“You don’t bake? Oh, I love baking… I love to come downstairs, in the morning …  while the house is quiet, sit and have my cup of tea and look out this window at the fresh new day … bread dough rising by the cookstove … there’s nothing that smells so good as fresh bread, just baked, wafting through the house, you know.”

-Janet King, Road to Avonlea

The black and ivory cookstove creaked as she warmed up with the embers from last night’s fire, still warm in her firebox. Opening the firebox door, I added a small bundle of dry kindling sticks to help urge the fire along. My father in law had just delivered a large crate of dry small wood for me and for that I was truly grateful. One needs good wood to get my cookstove going these cold December mornings. Located just outside the back door, the burst of fresh air as I retrieve the little wood pieces wakes me up quickly smartly each morning. Stopping to notice the sparkling stars twinkling in the dark, December morning sky, the tranquil, peaceful sight provided a fresh outlook on the day unfolding.

In the inky blackness of the horizon, I could hear a few straggling coyotes howling in the distance. I shudder thinking of our poor chickens – hoping they are warm enough in their little coop. The sun would soon be up and the house would be stirring, brimming with activity, but for now, it was unruffled and still.

With a small fire finally showing signs of life in the Elmira kitchen cookstove, I moved on to preparing my morning coffee. Using a French press, I make a small pot of coffee for just myself. No one else is up in the house this hour of the morning. A cup of coffee and some Bible time by a soft lamplight is bliss with only the ticking of the clock and the soft crackling of the fire to keep me company.

I’m reading through the Psalms right now, so I opened my Bible to read my daily passage…

“Thy voice shalt hear me in the morning, O Lord; in the morning will I direct my prayer unto thee, and will look up.”
Psalm 5:3

The morning.

What a perfectly calm, beautiful time of day. When I wake up (usually by the cry of our family cat, needing to go outdoors – she only comes to my beside in the morning to ask for the door to be opened – she must know I want to get up anyways), no one else stirs. Slipping downstairs to the main floor of our old home, I find peace in the quiet, a balm for my soul in the stillness. Our days in this filled to the brim home can be busy, dotted with random, various activities, various needs, unending chores and everyday tasks that need to be tended – but this morning – this delicate calm of the break of day – is all mine.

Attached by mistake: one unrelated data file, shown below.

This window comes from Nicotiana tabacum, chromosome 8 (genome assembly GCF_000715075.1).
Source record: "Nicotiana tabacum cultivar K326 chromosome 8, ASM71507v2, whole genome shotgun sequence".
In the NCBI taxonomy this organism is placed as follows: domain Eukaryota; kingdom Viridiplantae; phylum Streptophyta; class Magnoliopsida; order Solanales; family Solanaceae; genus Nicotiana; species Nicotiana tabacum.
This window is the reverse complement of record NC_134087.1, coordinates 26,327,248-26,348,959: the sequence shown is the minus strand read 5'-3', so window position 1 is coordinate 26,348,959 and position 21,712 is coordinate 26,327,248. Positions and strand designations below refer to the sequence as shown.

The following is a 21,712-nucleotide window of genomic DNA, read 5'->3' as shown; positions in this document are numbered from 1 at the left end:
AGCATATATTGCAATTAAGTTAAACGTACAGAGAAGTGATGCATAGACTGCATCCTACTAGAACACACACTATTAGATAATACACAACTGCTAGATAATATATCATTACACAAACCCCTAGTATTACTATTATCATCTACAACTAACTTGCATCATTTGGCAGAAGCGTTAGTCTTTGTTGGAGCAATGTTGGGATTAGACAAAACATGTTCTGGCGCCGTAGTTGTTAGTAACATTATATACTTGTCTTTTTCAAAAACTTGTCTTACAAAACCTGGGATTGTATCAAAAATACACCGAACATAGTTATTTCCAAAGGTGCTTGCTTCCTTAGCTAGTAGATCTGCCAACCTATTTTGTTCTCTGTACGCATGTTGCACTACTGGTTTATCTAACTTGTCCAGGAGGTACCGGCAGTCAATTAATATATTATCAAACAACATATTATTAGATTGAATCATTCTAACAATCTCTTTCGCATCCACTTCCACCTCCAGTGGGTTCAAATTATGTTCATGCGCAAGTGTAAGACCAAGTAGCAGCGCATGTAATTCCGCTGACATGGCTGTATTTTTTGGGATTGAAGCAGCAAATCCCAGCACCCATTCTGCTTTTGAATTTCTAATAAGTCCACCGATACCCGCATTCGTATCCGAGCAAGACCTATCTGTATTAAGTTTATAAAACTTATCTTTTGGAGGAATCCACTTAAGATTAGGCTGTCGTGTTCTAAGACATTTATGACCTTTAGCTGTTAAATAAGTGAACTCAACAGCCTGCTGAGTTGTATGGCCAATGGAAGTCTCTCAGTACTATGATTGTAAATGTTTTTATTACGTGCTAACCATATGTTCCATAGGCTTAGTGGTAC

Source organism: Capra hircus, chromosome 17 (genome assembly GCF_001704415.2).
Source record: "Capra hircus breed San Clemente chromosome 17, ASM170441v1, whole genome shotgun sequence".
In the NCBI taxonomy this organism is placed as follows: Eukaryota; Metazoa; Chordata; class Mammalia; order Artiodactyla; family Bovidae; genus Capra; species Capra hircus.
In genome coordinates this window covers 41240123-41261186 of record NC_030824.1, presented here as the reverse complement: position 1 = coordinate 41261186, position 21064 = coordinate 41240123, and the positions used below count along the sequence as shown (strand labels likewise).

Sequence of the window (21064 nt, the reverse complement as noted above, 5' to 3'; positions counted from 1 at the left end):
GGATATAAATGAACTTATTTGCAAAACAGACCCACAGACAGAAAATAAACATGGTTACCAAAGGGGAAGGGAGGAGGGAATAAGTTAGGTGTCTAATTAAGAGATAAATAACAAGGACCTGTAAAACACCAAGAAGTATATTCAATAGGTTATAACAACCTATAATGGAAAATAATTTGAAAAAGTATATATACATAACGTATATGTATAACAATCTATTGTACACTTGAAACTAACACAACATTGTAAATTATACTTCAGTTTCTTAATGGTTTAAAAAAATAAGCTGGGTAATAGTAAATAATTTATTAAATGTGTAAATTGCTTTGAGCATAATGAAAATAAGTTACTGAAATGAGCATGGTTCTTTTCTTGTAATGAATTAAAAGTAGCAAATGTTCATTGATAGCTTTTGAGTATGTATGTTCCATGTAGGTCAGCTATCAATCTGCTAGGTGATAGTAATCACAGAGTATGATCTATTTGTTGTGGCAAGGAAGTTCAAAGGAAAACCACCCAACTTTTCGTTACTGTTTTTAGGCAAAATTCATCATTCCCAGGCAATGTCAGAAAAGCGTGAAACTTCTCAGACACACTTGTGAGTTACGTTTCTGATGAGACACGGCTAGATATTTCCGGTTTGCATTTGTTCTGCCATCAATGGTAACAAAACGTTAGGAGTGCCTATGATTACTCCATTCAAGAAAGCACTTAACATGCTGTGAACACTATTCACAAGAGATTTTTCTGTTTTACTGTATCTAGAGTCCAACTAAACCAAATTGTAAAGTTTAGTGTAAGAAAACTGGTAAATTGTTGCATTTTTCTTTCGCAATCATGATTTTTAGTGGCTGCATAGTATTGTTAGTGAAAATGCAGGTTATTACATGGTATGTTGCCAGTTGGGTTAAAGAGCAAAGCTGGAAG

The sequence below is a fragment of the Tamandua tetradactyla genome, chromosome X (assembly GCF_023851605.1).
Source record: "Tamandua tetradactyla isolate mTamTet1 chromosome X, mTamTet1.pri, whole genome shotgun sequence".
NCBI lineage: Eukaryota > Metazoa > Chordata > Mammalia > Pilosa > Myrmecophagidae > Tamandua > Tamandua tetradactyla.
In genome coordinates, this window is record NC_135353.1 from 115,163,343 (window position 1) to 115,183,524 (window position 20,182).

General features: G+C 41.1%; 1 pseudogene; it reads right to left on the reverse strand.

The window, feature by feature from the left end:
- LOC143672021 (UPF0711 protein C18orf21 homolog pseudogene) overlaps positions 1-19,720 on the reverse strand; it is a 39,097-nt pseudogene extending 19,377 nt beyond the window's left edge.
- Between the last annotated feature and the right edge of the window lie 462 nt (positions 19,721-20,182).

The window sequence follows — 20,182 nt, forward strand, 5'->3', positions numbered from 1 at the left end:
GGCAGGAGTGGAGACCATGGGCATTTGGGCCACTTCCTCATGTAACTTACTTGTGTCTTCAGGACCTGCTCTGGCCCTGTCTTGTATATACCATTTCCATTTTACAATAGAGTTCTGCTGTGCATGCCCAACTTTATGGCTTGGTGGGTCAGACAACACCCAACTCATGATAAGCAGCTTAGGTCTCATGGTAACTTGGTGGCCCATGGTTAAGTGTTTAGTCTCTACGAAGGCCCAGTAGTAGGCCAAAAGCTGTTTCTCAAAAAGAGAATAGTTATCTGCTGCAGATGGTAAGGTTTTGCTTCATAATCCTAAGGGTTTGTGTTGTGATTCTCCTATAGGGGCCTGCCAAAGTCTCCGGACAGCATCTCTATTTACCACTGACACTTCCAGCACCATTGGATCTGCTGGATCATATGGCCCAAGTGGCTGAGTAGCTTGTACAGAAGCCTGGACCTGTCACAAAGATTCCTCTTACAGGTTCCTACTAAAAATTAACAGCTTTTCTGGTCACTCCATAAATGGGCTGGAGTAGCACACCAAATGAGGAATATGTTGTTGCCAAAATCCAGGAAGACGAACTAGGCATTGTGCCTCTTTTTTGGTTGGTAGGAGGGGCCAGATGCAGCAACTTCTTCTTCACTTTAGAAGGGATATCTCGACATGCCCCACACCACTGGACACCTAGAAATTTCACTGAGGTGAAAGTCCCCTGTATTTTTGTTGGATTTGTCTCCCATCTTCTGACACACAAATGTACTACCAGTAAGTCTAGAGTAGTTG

After my Bible time, I will set the table for breakfast and put on a pot of cinnamon-speckled oatmeal to cook on the now-warm-cookstove. Yes, like days of old, a pot of oatmeal is a staple in our house when it comes to breakfast.  No one grumbles about it, for which I am grateful. Some mornings, we will be splurge and have poached eggs on toasts, a quiche on Sunday, homemade croissants (still working on this recipe) or potatoes and eggs. But a simple every day morning means a copper pot of steaming hot oatmeal, sweetened with brown sugar and enjoyed with a glass of creamy milk. Gingerbread tea is offered in the winter time for the children, as well. Most of the little ones mix their tea and milk together to their delight.

Setting the stage for a good day begins in the morning, I find.

A good solid Bible reading.

A short prayer time.
A good hot coffee or perhaps a cup of tea…

A quiet sermon to listen to as I putter around the kitchen, preparing for the day ahead of me.

Maybe a piece of toast with jam to nibble on as I take a break and sit for a bit.

Shall I set out the dough to begin a batch of fresh bread for the day? … Yes, is there anything cozier than waking up to the smell of bread baking? Yes, a batch of bread would be just the thing to begin the day on the right foot.

 

 

Breakfast has begun and lunch will now be prepared, as well. We usually have warmed up leftovers in the winter or a big pot of soup for lunch. This is simple to prepare before too long (another benefit of home canning your soups!). By breakfast, I should also know what is for dinner and have that prepped as well. With my double role as mother and homemaker and home school teacher, I find it challenging to go between the kitchen and the school books, so I try to keep the food meal preparations to the early morning. Everything flows so much smoother if I do not have to worry about lunch time or dinner. Sometimes, you may find me peeling potatoes while a little one reads to me or chopping carrots while someone asks a question about their grammar, however, the goal is to have lunch ready for the oven before school even begins.

I also challenge myself to drink my litre of water by breakfast time; this helps me stay on track with my goal of drinking enough water during the day. I use a simple mason jar to measure my water intake.

By 7 a.m., I hear the footsteps of little ones upstairs as they begin to tumble slowly out of bed. Sleepy eyed and still warm from their little beds, they will wander downstairs to find me in the kitchen. I always try to greet each child with a warm “Good morning!” and a hug. By this point, the breakfast table should be set and ready for the children. I have learned, as they have morning outdoor chores, it creates a rushed morning if I wait for them to set the table. I generally try to set the table ahead of time, even laying out the placemats and such the evening before.